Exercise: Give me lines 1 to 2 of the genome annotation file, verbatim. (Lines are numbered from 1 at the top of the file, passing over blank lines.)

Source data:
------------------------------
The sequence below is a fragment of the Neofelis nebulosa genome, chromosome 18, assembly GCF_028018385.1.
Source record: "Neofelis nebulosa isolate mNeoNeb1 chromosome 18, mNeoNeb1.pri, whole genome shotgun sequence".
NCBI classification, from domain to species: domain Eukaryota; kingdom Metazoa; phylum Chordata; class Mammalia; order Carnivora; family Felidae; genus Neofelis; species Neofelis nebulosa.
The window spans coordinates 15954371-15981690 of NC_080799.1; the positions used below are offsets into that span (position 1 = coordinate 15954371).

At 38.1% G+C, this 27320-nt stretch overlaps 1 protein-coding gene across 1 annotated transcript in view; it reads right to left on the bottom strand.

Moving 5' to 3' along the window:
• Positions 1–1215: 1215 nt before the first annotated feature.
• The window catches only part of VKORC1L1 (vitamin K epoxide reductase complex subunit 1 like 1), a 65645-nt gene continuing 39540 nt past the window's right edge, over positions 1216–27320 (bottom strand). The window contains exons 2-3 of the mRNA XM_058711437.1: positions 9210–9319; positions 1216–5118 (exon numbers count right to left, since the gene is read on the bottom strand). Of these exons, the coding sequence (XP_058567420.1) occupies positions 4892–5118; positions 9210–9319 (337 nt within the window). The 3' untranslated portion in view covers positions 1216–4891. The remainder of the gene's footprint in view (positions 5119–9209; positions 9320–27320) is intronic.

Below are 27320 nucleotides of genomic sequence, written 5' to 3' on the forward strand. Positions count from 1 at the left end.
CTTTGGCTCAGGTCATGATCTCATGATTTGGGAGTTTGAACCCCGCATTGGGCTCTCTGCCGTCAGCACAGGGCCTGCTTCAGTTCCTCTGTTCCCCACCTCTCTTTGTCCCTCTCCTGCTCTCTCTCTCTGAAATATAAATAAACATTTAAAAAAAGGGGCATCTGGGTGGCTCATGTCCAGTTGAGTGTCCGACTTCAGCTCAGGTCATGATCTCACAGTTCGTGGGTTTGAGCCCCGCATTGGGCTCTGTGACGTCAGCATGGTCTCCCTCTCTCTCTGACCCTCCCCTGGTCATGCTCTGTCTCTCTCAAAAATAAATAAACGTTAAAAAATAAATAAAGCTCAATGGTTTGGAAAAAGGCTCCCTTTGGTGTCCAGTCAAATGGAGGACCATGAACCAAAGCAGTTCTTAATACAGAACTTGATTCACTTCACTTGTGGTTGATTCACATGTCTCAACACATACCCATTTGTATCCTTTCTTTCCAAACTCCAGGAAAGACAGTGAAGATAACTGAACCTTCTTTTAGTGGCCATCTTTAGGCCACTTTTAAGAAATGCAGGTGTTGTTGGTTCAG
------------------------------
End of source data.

The sequence below is a fragment of the Neofelis nebulosa genome, chromosome 18, assembly GCF_028018385.1.
Source record: "Neofelis nebulosa isolate mNeoNeb1 chromosome 18, mNeoNeb1.pri, whole genome shotgun sequence".